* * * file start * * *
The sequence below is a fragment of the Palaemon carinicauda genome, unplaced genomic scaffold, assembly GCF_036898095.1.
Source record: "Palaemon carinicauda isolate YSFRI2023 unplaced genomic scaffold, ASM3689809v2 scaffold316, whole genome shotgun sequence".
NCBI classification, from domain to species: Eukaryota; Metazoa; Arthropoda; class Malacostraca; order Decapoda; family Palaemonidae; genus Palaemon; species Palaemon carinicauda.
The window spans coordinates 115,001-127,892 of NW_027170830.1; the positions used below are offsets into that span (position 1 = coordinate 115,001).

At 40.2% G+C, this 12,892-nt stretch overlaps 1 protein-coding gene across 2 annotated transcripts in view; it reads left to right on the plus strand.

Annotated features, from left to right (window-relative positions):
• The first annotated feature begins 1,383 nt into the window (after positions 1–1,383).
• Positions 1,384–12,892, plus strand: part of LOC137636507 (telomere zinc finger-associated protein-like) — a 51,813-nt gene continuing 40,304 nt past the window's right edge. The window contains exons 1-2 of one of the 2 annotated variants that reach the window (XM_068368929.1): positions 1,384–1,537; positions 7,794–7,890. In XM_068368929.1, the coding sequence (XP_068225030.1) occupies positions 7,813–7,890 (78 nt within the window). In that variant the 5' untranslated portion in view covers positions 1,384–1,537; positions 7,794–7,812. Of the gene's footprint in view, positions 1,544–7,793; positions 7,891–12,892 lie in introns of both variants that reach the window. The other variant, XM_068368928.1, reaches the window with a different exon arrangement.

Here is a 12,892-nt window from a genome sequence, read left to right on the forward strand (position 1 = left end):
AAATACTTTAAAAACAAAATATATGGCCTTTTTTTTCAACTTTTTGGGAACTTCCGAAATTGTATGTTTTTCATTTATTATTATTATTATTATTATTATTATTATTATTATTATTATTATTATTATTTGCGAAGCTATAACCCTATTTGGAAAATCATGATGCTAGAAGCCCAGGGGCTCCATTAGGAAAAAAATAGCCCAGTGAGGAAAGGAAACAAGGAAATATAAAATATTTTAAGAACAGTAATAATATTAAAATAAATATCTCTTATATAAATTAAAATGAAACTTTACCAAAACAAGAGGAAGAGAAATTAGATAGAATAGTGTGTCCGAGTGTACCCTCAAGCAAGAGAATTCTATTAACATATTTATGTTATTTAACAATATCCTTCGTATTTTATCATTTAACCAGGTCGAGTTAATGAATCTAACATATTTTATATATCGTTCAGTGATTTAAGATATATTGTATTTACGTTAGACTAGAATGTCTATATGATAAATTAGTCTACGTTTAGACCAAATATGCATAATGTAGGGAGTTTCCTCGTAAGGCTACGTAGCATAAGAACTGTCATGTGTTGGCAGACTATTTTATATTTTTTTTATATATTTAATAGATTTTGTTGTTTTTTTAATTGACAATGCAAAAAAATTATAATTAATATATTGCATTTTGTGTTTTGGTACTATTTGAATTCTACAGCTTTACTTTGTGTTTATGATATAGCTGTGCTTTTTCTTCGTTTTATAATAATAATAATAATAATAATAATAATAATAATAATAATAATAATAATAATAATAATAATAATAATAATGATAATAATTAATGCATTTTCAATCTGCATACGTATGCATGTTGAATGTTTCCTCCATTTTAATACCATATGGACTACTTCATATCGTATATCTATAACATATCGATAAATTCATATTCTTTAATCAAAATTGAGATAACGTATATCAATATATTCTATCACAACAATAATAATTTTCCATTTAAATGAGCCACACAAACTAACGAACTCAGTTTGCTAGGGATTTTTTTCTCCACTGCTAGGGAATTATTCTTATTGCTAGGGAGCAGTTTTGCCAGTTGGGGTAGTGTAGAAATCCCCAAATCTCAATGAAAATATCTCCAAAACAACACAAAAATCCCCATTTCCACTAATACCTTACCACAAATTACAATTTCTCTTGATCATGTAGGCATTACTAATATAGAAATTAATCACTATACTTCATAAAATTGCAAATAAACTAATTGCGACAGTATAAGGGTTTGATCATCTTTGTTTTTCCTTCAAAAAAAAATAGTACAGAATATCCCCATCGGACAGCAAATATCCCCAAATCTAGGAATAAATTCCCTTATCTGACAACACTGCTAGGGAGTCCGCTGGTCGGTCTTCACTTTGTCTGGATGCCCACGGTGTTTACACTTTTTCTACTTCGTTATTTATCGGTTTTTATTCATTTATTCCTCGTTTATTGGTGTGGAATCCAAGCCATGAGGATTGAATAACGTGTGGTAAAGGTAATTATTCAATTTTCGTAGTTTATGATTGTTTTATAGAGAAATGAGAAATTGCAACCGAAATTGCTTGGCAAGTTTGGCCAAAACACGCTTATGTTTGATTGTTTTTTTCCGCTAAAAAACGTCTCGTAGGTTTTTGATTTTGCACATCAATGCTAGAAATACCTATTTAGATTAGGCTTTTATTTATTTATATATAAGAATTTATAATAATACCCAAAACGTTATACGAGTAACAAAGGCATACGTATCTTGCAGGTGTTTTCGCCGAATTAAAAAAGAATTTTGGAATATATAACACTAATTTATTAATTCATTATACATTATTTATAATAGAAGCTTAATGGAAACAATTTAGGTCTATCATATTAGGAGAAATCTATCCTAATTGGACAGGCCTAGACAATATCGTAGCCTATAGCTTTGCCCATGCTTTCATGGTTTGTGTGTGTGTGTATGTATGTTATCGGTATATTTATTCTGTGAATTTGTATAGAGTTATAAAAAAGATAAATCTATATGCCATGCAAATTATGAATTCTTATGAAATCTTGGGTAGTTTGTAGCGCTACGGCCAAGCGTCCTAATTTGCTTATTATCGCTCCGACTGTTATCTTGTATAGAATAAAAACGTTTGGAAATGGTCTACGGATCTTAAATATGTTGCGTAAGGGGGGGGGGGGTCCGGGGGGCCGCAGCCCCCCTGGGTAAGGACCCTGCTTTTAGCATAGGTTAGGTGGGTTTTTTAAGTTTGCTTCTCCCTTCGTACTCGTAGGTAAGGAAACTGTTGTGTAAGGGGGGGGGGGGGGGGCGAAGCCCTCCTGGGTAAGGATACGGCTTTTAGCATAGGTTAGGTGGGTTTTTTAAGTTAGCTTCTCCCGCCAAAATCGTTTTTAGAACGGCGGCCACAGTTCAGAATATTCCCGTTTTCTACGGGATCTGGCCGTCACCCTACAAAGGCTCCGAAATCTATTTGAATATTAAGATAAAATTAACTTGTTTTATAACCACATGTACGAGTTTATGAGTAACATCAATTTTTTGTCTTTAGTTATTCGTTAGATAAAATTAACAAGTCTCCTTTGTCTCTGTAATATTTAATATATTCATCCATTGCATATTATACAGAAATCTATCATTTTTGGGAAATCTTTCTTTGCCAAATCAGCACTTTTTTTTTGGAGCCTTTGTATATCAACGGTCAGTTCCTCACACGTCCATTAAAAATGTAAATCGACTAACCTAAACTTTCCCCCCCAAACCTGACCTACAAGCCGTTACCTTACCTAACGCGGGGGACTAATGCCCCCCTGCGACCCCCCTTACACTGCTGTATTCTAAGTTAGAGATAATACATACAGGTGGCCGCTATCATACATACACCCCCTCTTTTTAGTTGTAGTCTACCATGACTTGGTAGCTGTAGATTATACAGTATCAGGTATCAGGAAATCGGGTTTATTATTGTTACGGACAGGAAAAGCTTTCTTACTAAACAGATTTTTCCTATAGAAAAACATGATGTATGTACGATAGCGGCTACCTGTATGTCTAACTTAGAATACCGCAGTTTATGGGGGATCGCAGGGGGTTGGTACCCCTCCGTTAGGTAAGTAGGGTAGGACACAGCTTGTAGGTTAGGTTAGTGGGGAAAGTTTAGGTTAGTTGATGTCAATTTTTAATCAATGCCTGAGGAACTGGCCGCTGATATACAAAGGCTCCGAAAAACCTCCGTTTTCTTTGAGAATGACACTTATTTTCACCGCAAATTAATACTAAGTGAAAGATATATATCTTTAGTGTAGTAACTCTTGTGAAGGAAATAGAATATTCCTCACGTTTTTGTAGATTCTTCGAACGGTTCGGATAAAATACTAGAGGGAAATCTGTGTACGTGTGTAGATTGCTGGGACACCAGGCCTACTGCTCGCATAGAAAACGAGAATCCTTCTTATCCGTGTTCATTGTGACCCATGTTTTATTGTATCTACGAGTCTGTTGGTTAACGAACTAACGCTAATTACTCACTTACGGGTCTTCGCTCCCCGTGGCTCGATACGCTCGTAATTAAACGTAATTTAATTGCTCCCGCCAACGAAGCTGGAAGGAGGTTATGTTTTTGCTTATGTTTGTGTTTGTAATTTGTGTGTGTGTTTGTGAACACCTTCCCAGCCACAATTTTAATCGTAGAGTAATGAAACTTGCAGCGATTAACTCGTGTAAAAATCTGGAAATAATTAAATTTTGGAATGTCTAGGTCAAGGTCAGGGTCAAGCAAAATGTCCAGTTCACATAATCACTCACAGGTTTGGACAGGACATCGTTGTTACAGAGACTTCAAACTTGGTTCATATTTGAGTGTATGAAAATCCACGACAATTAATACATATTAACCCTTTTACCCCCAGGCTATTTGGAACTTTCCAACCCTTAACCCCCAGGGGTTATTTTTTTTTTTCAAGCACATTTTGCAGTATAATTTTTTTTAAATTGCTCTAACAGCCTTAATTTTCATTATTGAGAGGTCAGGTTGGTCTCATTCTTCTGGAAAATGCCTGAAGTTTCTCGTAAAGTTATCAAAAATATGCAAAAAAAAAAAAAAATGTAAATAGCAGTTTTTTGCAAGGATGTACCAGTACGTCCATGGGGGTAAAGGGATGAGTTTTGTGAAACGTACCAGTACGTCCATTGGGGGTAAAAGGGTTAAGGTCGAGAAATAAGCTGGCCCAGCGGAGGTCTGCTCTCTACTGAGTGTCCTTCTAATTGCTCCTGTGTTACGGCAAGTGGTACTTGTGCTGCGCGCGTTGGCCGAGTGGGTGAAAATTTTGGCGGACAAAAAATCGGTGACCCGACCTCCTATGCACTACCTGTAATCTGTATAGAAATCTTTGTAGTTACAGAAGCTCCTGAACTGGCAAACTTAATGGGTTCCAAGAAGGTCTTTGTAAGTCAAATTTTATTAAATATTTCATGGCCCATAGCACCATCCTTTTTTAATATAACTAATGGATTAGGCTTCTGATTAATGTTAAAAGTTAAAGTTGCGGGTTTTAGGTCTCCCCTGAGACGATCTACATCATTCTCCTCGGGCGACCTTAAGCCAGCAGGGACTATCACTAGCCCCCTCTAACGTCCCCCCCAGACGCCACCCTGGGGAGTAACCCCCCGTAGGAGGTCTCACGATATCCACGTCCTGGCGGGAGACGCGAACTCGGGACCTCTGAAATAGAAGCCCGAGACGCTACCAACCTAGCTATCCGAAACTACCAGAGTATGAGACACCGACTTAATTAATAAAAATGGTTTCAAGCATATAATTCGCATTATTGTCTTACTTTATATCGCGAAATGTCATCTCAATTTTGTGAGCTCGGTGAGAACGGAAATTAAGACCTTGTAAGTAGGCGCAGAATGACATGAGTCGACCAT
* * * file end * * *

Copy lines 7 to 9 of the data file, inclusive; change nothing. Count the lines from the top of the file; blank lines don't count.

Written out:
• The first annotated feature begins 1,383 nt into the window (after positions 1–1,383).
• Positions 1,384–12,892, plus strand: part of LOC137636507 (telomere zinc finger-associated protein-like) — a 51,813-nt gene continuing 40,304 nt past the window's right edge. The window contains exons 1-2 of one of the 2 annotated variants that reach the window (XM_068368929.1): positions 1,384–1,537; positions 7,794–7,890. In XM_068368929.1, the coding sequence (XP_068225030.1) occupies positions 7,813–7,890 (78 nt within the window). In that variant the 5' untranslated portion in view covers positions 1,384–1,537; positions 7,794–7,812. Of the gene's footprint in view, positions 1,544–7,793; positions 7,891–12,892 lie in introns of both variants that reach the window. The other variant, XM_068368928.1, reaches the window with a different exon arrangement.

Here is a 12,892-nt window from a genome sequence, read left to right on the forward strand (position 1 = left end):